Do Create Content Throughout the Funnel

While you are cataloging the range of language used, also analyze where in the conversion funnel or user journey those kinds of queries may fall. If you haven’t already, spend some time learning about short, mid and long tail keyword segments and how they generally align with the conversion funnel.

A thorough and comprehensive SEO content plan should address common searches throughout the funnel and not just focus on high volume, short-tail keywords. Savvy SEO practitioners have long appreciated the fact that the right mid- to long-tail queries have far less competition and present much lower barriers to entry into competitive search landscapes.

But be sure to have meaningful and appropriate “next steps” for a user in that particular segment of the funnel. These may be calls to action, forms or additional links to related content. By having suitable content that covers topics which fit into the middle and upper portions of the conversion funnel, you can better nurture leads and maintain brand awareness when the zero-moment-of-truth (ZMOT) comes for the user.

 

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Do Create Content That’s Indexable and Loads Well on Mobile.

With all the emphasis on keywords and user intents, the more technical concerns related to content can be forgotten. But if the Googlebot cannot readily crawl or index a piece of content, then there is little point in optimizing it for keywords at all. Technical SEO is foundational SEO, it is the bare minimum needed to even appear consistently within Google’s search results.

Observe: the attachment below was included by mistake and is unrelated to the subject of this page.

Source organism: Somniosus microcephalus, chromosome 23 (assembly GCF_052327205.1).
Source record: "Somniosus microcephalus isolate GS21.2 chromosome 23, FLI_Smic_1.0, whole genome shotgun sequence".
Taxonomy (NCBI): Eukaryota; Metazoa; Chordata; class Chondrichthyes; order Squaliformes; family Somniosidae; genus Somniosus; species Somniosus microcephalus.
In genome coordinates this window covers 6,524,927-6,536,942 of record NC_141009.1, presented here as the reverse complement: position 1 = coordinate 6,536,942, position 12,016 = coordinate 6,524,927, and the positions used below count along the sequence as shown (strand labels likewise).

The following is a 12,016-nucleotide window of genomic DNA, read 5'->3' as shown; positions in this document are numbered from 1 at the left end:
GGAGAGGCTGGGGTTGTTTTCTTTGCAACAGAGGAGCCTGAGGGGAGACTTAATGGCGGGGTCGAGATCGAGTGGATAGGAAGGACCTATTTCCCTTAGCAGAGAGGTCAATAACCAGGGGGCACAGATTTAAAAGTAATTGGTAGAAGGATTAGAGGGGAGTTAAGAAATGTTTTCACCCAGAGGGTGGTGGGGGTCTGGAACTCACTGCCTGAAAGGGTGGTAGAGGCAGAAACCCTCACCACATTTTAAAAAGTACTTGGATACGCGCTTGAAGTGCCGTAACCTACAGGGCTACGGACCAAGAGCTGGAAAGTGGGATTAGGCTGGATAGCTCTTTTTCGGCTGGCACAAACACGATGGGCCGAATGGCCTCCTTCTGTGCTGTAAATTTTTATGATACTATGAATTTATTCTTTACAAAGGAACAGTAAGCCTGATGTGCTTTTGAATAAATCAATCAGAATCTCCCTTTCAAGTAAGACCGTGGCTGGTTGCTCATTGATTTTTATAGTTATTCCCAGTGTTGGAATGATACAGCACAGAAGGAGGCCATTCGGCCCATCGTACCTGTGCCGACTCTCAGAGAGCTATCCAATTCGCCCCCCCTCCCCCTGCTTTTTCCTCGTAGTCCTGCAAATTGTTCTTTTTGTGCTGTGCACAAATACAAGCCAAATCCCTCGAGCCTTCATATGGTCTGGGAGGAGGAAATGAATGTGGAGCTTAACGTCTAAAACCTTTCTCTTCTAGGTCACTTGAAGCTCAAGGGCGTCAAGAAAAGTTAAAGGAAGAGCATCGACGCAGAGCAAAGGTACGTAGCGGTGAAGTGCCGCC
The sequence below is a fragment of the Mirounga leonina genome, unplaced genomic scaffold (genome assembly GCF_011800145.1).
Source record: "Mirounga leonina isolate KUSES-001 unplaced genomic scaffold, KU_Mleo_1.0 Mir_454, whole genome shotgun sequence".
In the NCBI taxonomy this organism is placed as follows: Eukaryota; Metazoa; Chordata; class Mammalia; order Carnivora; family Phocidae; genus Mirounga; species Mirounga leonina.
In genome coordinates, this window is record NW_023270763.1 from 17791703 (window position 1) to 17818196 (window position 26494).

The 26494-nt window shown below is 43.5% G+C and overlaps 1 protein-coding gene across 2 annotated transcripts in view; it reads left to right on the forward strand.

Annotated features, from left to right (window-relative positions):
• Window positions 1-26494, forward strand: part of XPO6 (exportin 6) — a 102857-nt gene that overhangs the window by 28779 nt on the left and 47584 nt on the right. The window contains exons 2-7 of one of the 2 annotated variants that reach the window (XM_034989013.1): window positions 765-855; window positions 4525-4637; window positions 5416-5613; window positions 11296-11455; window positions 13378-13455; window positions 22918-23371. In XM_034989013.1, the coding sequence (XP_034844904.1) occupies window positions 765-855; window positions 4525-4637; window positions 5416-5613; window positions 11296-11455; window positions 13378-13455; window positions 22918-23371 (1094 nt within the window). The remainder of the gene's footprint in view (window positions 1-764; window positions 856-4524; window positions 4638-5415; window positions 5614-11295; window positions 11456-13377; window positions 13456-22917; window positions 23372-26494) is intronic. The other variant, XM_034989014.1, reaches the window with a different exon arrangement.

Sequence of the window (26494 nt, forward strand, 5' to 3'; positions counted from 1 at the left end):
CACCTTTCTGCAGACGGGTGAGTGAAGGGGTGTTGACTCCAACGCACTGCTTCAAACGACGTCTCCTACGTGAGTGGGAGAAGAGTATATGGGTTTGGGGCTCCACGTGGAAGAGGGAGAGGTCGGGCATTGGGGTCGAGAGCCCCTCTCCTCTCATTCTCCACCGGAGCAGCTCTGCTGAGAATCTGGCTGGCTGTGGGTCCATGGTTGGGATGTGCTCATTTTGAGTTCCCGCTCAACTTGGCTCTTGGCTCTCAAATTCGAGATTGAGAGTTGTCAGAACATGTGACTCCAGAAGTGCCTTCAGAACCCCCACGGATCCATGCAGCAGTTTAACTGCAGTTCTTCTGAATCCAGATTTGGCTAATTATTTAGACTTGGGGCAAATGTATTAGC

As sophisticated as Google has become, there are still some forms of content that Googlebot and other search engine spiders have difficulty recognizing and understanding. If you are using video, for example, be sure to give it a clear title and description. A strong piece of video content, will not be served from an SEO perspective by a title like Fl36ghK.avi or Video1. For bonus points, consider providing a full-text transcript of the video so that search engines can fully understand the nature of the content and it’s relevance to various queries. These kinds of natural voice and speech transcripts are often chock full of mid- to long-tail keywords too.